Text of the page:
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Renewable Energy Can Power 3 Oʻahu Army Installations during Emergencies

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Three US Army installations in Central O’ahu can be powered by renewable energy during emergencies, according to results of a joint test by Hawaiian Electric and the US Army. Photos Courtesy of Hawaiian Electric

A joint Hawaiian Electric-US Army exercise determined that during a major outage, the Schofield Generating Station on Oʻahu will be able to power up a utility-owned microgrid consisting of three U.S. Army installations in Central Oʻahu.

The inaugural test of the Schofield Generating Station’s microgrid capabilities affirmed that if power is lost at Schofield Barracks, Wheeler Army Airfield and/or Field Station Kunia – all critical lifelines during an emergency – the three installations can be isolated and powered with 100% renewable energy from the Schofield-based power plant.

During the 36-hour test in May, the Army shut off power to Schofield Barracks, Wheeler Army Airfield and Field Station Kunia on May 22. In less than an hour, Hawaiian Electric carved a microgrid out of its subtransmission system and restored power to the installations using Schofield Generating Station as the primary source of power, supplemented by the Army’s rooftop solar on the bases. Upon completion of the test, the Army again shut down the bases and Hawaiian Electric restored normal grid power. 


“Schofield Generating Station has been providing 100% renewable, reliable energy to our customers for several years now,” said Jack Shriver, Hawaiian Electric Director of Project Development. “This successful test adds ‘resilient’ to that list. Schofield Generating Station can keep critical infrastructure operating during a major outage, hastening recovery.” 

The ability to provide utility-grade microgrid power to these facilities during an emergency could significantly improve disaster response for all of Hawaiʻi. Wheeler Army Airfield also is home to Hawaiʻi Army National Guard helicopter units and the Civil Air Patrol, and during emergencies can be used as a Federal Emergency Management Agency air access and staging site.

Hawaiian Electric’s 50-megawatt Schofield Generating Station came online in 2018 and is on eight acres at Schofield Barracks that the Army is leasing to the company. During normal operations, the station sends power to the grid daily to benefit all customers.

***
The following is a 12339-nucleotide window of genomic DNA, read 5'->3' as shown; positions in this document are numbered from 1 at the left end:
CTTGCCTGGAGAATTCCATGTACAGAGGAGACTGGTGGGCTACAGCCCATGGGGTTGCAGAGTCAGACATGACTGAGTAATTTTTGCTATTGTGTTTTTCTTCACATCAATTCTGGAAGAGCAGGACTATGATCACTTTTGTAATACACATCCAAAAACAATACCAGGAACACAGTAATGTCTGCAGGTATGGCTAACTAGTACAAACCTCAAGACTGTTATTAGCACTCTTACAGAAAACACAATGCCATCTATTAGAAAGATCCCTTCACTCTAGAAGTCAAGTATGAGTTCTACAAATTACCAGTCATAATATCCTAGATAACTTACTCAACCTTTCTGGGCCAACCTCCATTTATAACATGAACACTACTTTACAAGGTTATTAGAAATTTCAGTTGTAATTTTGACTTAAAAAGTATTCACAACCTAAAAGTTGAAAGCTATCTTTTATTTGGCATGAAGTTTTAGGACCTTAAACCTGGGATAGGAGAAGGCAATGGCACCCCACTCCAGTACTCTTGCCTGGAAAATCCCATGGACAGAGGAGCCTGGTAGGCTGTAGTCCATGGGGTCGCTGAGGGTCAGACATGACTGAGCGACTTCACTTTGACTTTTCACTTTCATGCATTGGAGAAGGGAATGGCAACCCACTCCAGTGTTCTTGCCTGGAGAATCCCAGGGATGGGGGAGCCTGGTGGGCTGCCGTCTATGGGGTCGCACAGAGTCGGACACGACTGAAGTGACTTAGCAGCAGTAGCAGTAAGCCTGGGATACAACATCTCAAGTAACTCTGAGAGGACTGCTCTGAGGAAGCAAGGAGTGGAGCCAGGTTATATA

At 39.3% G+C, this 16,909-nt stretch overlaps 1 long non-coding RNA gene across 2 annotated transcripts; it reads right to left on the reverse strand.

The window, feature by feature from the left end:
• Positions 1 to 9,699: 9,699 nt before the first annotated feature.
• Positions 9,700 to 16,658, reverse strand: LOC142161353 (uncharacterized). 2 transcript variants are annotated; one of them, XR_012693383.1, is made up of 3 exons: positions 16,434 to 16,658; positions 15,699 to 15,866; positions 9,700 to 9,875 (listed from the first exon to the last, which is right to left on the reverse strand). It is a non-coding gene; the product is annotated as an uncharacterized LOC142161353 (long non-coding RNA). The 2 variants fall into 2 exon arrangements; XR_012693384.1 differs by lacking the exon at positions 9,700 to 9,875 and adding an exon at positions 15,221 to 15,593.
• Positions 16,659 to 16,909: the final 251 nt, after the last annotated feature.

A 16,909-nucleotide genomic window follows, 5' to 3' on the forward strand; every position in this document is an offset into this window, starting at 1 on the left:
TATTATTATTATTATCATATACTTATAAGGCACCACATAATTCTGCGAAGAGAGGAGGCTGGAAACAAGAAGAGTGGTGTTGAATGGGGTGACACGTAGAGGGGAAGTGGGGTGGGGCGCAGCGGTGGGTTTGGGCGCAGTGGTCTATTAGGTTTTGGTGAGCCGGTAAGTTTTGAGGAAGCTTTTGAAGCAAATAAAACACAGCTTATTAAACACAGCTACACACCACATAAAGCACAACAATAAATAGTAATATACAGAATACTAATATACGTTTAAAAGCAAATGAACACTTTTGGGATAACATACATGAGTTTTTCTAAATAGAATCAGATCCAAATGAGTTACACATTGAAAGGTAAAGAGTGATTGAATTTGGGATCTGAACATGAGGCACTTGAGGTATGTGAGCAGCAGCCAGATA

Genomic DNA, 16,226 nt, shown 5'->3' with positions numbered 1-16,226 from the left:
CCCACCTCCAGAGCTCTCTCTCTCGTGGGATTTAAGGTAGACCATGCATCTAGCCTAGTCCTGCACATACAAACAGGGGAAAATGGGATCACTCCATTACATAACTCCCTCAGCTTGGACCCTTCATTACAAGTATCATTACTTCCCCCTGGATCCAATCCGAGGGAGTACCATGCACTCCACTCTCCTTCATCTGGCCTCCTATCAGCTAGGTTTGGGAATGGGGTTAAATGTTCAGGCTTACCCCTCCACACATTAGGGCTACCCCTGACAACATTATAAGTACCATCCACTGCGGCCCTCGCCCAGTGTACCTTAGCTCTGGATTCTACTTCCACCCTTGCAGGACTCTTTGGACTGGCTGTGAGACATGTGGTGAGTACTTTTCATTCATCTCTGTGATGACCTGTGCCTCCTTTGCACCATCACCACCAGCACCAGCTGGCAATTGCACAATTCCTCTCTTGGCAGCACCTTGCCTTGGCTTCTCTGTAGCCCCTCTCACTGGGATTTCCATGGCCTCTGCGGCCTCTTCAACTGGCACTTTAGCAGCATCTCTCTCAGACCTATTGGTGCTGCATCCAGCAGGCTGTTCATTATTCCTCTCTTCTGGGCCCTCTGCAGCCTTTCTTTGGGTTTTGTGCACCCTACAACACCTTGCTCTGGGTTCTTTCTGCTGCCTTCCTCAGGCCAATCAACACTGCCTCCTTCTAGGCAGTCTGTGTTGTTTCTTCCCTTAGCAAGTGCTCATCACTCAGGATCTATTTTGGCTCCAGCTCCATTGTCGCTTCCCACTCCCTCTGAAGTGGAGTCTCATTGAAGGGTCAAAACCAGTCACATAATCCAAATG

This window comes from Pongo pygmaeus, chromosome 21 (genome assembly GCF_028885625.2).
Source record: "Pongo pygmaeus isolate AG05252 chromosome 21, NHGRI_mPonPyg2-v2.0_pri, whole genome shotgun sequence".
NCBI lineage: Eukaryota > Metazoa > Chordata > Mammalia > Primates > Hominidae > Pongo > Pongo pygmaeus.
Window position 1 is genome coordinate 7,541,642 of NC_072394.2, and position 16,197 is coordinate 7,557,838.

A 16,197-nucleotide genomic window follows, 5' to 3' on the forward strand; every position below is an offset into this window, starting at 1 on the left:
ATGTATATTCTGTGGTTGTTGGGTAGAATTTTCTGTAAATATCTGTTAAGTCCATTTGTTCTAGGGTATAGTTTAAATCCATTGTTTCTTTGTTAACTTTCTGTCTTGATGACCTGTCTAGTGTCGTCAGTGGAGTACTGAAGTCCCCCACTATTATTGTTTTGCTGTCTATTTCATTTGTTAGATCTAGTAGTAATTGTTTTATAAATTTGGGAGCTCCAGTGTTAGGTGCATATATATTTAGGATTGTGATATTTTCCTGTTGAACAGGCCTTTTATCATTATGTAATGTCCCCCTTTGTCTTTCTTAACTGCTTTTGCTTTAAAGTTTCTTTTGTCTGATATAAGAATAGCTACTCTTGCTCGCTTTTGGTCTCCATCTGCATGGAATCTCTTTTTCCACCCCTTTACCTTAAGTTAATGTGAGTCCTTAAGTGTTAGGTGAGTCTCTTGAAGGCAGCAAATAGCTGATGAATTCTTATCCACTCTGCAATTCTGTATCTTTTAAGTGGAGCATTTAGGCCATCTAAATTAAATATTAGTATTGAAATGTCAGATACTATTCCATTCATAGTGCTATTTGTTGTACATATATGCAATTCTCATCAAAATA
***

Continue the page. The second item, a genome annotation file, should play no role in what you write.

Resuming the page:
In return for the value of the 35-year lease for the Schofield Generating Station project, Hawaiian Electric guarantees the Army energy security – ensuring it will be able to restore power to the three installations within two hours if they were to lose power. The lease requires  Hawaiian Electric to conduct a one-time “full system test” of this capability to prove it can be  accomplished, which was completed in late May. 

“The Schofield Generating Station provides reliable access to energy during power disruptions and ensures Army readiness,” said Jack Surash, assistant secretary of the Army  for Installations, Energy and Environment.  

Keith Yamanaka, energy chief for the US Army Garrison-Hawaiʻi, said: “This collaboration developed, executed and operationalized energy resilience for the state of Hawaiʻi and the Army. This successful test of the Schofield Generating Station’s capabilities is the culmination of an unprecedented amount of coordination and joint efforts  between a utility company and a Garrison.”  


The exercise was the result of a collaborative effort between Hawaiian Electric, the US Army  Garrison-Hawaii, US Army Office of Energy Initiatives and US Army Corps of Engineers. 

The Schofield Generating Station is the only power plant on Oʻahu that is located inland, protected from the potential impact of storms, tsunami and rising sea level. Although capable of operating on biodiesel or diesel, since commissioning it has operated on 100% locally refined biodiesel. 


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